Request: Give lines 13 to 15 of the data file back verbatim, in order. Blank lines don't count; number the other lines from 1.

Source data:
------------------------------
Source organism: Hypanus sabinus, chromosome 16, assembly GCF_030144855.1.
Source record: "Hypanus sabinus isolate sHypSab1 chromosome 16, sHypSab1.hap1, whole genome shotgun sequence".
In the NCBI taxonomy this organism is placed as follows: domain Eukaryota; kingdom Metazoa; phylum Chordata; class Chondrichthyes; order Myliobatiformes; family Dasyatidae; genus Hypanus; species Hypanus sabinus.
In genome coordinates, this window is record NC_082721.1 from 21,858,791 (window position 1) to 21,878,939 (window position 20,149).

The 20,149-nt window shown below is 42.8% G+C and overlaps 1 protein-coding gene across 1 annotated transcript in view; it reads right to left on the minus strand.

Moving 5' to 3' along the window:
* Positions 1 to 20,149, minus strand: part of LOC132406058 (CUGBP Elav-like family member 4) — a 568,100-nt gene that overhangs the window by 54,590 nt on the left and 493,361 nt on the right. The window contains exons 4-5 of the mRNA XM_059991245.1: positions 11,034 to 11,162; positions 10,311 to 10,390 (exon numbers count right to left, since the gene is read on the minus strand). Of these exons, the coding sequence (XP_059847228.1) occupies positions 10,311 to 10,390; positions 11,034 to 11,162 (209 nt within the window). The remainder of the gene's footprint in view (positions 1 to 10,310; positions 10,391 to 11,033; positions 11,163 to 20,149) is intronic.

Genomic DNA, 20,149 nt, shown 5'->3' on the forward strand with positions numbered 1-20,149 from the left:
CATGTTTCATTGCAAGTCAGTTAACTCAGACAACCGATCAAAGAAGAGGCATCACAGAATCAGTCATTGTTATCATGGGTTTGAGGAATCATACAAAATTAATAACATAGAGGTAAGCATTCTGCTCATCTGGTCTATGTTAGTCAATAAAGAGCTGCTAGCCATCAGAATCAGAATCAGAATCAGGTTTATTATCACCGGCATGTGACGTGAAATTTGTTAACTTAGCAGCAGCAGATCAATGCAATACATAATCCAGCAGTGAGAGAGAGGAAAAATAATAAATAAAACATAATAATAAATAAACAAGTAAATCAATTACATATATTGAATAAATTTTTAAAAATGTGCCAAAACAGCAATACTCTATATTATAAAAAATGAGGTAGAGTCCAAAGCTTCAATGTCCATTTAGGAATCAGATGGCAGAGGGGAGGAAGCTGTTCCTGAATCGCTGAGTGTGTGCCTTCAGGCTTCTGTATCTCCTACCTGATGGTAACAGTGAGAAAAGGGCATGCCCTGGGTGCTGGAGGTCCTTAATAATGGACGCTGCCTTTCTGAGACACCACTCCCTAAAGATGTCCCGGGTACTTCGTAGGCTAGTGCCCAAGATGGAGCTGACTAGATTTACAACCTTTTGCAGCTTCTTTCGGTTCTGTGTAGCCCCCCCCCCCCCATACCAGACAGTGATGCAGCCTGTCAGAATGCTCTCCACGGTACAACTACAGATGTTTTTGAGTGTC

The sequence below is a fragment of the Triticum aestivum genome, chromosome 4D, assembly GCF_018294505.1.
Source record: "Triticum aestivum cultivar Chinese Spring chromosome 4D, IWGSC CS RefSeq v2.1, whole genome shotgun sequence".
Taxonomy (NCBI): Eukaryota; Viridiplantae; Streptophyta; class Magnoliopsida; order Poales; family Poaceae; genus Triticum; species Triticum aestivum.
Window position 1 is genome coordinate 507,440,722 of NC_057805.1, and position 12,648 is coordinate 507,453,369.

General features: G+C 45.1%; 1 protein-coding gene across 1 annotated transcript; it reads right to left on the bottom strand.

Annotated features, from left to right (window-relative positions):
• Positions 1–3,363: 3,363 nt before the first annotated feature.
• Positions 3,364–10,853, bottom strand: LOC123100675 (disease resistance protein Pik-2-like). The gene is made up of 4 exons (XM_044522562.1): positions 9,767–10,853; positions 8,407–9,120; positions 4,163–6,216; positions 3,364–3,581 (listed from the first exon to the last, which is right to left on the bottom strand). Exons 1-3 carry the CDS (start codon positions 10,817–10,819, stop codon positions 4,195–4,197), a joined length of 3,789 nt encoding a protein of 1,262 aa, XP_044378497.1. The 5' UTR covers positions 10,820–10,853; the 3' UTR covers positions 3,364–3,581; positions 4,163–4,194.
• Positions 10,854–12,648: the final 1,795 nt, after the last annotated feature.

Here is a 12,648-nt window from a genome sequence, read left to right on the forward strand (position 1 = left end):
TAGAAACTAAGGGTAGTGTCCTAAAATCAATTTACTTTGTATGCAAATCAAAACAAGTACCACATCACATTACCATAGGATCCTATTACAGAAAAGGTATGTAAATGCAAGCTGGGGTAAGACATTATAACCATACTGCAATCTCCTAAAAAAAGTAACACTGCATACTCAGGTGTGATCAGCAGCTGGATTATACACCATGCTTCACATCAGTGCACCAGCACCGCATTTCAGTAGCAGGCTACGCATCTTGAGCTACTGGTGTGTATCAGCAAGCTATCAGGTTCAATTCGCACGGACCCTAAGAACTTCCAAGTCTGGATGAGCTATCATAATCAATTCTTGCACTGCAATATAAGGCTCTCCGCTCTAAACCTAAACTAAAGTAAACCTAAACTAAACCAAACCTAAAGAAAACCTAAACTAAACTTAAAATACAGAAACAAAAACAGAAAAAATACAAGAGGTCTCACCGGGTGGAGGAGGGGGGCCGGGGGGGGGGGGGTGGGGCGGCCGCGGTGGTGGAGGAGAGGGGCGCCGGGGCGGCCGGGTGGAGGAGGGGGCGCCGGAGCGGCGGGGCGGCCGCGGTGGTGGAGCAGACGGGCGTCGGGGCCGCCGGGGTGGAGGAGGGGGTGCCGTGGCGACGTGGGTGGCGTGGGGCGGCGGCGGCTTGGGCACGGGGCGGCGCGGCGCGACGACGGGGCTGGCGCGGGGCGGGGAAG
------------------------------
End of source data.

Window position 1 is genome coordinate 507,440,722 of NC_057805.1, and position 12,648 is coordinate 507,453,369.

General features: G+C 45.1%; 1 protein-coding gene across 1 annotated transcript; it reads right to left on the bottom strand.

Annotated features, from left to right (window-relative positions):